When your horse has a runny nose

This is the time of year when many of us have a cold. But while most of us shrug off a runny nose (unless we’re worried about COVID), when your horse has one, it can be an indication of a more serious illness.

Yesterday, Zelda presented with white mucus coming from her right nostril. While her temperature was within the range of normal, it started to rise — starting at 98.7 and hitting 99.9 within about two hours. More important, the barn owner (BO) reported that she looked glum and wasn’t interested in her hay. When Zelda doesn’t eat, you know there’s a problem (she did eat her breakfast, so I knew it wasn’t an emergency). Since I’d been out to ride her the afternoon before, I knew she hadn’t had any symptoms, and had been acting normally, so this came on quickly.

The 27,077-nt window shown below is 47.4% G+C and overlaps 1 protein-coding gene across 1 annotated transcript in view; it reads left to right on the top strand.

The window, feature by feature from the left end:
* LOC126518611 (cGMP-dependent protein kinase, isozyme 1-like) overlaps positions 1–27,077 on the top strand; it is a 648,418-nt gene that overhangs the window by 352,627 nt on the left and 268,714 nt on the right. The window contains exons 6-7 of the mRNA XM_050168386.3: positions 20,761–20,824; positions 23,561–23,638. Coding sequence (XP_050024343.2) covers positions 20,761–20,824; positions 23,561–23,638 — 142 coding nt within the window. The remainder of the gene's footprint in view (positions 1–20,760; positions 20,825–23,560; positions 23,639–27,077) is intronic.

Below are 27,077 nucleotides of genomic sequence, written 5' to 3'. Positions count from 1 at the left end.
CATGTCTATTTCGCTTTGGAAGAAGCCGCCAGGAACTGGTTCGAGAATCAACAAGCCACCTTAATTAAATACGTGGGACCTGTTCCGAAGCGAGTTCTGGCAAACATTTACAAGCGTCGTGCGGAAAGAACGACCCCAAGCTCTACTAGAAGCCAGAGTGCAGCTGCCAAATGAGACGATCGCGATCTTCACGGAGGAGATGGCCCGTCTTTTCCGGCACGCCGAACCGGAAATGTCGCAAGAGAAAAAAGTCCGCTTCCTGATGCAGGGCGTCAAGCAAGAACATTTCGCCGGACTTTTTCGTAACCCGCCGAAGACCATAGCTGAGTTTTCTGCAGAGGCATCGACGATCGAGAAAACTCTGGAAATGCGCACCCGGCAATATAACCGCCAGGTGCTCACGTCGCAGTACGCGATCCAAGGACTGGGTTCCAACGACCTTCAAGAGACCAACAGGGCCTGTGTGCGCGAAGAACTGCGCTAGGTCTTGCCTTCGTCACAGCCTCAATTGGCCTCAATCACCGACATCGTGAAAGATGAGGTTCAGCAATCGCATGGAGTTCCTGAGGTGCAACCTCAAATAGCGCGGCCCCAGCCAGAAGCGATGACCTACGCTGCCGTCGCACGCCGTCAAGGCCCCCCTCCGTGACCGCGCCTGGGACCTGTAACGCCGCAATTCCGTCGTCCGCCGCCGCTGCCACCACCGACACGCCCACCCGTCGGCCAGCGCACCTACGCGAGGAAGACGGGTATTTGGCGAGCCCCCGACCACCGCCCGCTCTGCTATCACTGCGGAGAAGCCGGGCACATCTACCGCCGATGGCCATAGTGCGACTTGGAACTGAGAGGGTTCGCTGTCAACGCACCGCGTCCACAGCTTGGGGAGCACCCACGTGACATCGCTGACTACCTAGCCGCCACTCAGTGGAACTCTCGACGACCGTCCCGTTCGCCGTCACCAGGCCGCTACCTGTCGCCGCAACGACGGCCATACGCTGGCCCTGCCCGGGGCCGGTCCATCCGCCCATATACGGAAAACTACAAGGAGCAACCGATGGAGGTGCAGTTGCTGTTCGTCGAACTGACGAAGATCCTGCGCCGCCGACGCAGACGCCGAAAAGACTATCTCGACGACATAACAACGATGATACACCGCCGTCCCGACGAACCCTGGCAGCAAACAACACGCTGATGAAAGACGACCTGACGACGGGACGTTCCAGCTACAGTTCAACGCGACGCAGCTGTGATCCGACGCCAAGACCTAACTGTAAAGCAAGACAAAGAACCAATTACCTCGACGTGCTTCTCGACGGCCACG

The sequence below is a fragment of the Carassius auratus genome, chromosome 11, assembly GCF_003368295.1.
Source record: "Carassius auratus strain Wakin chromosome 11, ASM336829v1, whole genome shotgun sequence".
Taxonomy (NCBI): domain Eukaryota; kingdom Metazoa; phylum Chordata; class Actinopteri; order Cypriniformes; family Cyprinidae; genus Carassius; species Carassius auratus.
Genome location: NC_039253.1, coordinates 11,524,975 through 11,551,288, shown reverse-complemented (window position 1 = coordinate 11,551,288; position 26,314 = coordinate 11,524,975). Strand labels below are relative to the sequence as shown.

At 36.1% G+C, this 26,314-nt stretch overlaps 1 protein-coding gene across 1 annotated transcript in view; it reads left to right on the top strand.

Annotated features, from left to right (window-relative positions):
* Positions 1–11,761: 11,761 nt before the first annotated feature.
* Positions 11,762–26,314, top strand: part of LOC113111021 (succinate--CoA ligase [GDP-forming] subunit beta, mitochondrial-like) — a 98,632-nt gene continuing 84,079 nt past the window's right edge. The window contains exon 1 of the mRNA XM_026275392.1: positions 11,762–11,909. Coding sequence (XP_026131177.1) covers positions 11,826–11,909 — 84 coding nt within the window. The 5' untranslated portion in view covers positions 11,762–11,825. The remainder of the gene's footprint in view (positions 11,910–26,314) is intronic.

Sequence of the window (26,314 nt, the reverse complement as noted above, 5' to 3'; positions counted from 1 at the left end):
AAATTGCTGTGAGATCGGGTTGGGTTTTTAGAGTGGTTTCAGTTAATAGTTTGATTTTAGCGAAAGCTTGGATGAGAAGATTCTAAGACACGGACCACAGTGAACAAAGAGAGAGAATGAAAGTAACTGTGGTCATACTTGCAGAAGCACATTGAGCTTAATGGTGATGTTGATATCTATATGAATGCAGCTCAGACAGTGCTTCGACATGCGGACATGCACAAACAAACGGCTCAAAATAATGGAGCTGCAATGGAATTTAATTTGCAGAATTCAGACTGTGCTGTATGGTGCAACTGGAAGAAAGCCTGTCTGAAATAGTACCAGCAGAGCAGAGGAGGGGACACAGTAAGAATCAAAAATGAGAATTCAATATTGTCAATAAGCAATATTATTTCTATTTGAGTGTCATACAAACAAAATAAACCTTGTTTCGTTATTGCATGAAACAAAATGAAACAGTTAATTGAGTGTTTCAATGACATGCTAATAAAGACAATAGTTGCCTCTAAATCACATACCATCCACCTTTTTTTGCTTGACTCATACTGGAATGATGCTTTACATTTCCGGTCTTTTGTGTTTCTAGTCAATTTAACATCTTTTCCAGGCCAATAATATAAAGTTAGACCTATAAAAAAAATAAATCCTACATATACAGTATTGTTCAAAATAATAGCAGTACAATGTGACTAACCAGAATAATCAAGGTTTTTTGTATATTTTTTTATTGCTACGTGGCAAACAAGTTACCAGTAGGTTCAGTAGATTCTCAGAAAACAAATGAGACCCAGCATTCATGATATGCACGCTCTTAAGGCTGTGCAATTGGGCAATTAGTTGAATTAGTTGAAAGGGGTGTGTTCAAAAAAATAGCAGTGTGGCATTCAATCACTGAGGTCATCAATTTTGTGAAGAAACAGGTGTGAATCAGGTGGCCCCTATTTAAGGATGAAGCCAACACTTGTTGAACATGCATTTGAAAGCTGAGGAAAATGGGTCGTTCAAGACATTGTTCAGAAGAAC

Luckily for me, my vet is only 15 minutes from the new barn, so it was reasonably easy to get someone to look at her. Given that I’ll be away for a few days next week, I wanted to make sure she was on the road to recovery before it became a real problem. Also, being in a barn with other horses, I didn’t want her to infect anyone else.

By the time the vet arrived, her temperature was up to 100.5. Still not really worrying, but on it’s way. The vet reported that her lungs sounded clear, her lymph nodes felt normal and her breath had no odor. One sided mucus discharge can be a sign of an infected tooth, so looking for signs of infection are important.

The vet pulled blood for a CBC (complete blood count) and SAA (Serum amyloid A) which is a protein that is useful for gauging a horse’s level of infection and inflammation. These tests are run while you wait, so we were able to confirm that she had no active infection.

Based on the results, the vet recommended SMZs for the next 7 days and to give her a day or two off. As of this morning, she already felt much better. She has the sparkle back in her eye and is back to being her mischievous and somewhat opinionated self.

What do you do when your horse has a runny nose?

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